Nortel web.alive is an enterprise immersive platform currently in beta (general availability release date not yet announced). Nortel is targeting three use cases in large enterprises: enterprise collaboration, eLearning, and what it calls “assisted community eCommerce.” The company recently announced that PC manufacturer Lenovo is doing a web.alive pilot to support the sales process (see figure).
While ThinkBalm’s focus is on enterprise use of the Immersive Internet, rather than B2C use cases like Lenovo’s, we think this announcement is an important one because:
- Brand new Lenovo eLounge pilot already exceeds the company’s expectations. Lenovo eLounge is an immersive environment in which sales professionals interact in real-time, in 3D, with customers and prospects. On January 13th, 2009 we spoke with Ajit Sivadasan, Lenovo’s VP and GM of global eCommerce, about the business rationale behind this pilot. Lenovo’s investment in web.alive was driven by the need to reinforce its brand promise: innovation and exceptionally engineered PCs. To decide where to focus its initial Immersive Internet foray, Sivadasan looked for complex issues that are difficult to address with the flat 2D Web. He selected a narrow scope and objective for the initial pilot: improving the experience for customers who are browsing for information about notebook computers. So far, thousands of people have been through the Lenovo eLounge experience and enough of these are legitimate sales leads that Sivadasan considers the experiment a success already.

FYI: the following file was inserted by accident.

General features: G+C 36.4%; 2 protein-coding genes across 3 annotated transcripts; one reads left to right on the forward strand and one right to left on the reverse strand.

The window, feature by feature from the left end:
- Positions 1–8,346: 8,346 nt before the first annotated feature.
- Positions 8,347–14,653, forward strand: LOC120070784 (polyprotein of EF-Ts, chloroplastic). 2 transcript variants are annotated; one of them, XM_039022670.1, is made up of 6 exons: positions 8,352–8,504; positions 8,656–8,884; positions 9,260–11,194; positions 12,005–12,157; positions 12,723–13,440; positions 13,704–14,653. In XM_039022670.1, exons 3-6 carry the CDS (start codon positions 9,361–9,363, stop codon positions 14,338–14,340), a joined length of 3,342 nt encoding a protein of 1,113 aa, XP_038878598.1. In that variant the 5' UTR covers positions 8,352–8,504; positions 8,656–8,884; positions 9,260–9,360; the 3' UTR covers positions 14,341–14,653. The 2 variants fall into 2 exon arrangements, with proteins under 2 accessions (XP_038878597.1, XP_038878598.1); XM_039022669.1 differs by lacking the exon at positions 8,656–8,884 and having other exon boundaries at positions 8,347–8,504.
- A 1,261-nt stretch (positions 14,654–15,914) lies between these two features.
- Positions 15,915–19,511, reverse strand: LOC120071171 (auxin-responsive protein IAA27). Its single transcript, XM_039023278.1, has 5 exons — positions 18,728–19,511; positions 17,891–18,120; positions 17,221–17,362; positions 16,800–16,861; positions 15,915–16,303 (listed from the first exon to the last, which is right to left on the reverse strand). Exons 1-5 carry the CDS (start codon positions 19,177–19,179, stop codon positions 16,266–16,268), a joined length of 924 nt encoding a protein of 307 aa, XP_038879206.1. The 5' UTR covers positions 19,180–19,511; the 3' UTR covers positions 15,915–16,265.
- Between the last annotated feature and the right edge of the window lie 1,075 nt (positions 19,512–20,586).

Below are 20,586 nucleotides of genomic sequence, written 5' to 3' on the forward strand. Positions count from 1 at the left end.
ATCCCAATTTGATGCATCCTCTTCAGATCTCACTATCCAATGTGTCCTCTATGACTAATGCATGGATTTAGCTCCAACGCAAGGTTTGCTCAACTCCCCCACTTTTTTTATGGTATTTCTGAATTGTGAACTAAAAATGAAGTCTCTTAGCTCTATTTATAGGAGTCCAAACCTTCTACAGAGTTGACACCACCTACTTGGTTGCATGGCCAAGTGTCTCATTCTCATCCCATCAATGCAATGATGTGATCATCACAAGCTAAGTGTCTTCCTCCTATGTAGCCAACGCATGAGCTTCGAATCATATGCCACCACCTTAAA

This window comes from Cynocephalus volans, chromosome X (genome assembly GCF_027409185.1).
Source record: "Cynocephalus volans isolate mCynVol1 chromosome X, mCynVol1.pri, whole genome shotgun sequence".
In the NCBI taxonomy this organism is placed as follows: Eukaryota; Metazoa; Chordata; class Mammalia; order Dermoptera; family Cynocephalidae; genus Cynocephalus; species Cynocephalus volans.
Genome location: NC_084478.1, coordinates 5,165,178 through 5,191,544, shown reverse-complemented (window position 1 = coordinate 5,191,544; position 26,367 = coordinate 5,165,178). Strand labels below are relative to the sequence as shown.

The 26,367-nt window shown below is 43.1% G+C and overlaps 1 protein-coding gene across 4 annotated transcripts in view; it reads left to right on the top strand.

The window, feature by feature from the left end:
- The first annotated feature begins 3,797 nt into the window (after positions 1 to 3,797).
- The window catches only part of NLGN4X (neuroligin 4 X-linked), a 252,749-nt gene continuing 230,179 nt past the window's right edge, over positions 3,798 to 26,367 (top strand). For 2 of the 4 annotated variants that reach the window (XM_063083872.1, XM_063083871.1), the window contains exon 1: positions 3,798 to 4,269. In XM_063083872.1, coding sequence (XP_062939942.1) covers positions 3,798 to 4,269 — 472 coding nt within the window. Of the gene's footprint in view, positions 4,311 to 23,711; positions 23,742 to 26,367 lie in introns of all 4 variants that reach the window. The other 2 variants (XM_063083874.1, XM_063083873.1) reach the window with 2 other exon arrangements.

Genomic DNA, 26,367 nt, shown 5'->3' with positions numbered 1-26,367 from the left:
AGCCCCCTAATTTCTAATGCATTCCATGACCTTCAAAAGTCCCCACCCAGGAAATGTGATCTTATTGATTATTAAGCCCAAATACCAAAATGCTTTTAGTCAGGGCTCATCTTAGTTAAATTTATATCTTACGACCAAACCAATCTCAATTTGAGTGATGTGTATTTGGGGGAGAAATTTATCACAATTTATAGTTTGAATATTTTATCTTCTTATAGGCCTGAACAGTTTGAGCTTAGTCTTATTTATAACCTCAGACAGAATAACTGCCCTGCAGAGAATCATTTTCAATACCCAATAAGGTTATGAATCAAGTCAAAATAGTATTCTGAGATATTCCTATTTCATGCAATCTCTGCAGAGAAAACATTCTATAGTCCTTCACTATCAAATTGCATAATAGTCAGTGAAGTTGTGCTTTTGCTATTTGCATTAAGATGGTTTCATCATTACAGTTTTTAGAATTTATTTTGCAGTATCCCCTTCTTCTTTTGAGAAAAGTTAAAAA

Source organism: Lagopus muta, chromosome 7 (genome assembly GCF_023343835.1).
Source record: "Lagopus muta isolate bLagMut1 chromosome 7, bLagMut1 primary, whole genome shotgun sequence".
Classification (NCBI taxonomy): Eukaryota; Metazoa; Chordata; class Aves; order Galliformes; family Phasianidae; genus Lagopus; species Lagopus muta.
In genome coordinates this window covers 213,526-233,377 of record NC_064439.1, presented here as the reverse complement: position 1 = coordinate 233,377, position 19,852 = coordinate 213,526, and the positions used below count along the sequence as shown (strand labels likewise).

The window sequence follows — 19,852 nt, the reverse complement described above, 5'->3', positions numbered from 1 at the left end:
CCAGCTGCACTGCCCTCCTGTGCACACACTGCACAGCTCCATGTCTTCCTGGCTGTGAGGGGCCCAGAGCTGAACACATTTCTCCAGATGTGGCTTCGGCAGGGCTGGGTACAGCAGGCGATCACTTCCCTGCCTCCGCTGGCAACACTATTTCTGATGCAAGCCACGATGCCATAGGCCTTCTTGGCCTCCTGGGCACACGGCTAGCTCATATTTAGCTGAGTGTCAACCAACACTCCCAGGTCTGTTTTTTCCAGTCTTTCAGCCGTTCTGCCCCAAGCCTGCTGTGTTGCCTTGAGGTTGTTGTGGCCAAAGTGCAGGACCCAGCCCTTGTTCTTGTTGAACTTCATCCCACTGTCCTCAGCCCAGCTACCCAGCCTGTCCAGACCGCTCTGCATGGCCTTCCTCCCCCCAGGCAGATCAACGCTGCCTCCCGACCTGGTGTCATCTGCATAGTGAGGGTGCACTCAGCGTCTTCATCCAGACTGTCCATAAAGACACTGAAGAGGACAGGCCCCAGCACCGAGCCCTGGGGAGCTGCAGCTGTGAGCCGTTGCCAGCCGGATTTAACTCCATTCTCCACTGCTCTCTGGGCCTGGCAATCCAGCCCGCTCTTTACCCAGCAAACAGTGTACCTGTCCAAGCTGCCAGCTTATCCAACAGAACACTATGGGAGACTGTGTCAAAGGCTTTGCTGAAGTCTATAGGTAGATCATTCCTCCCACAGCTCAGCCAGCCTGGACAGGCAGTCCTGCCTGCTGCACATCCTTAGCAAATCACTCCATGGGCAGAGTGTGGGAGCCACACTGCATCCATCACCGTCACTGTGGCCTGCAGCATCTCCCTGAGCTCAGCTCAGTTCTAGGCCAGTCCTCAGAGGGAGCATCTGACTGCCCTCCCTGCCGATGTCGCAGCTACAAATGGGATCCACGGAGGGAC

We think this is just the beginning
What’s next step for Lenovo? The company is planning to train 15% to 20% of its sales force to be able to interact with customers and prospects via Lenovo eLounge. The end goal: a higher conversion rate and, ultimately, increased sales. Lenovo’s Ajit Sivadasan said that the typical conversion rate for phone-based sales is 25-30%, meaning that about one out of every three people who call buys something. He suspects that the conversion rate for Lenovo eLounge will be higher than this and could even reach 40-50%. This is purely speculation on our part, but given the quick early success Lenovo is seeing with Lenovo eLounge, we wouldn’t be surprised to see the company start using the technology in additional ways — like internal training (especially for sales people using the environment to interact with customers) and customer training and support.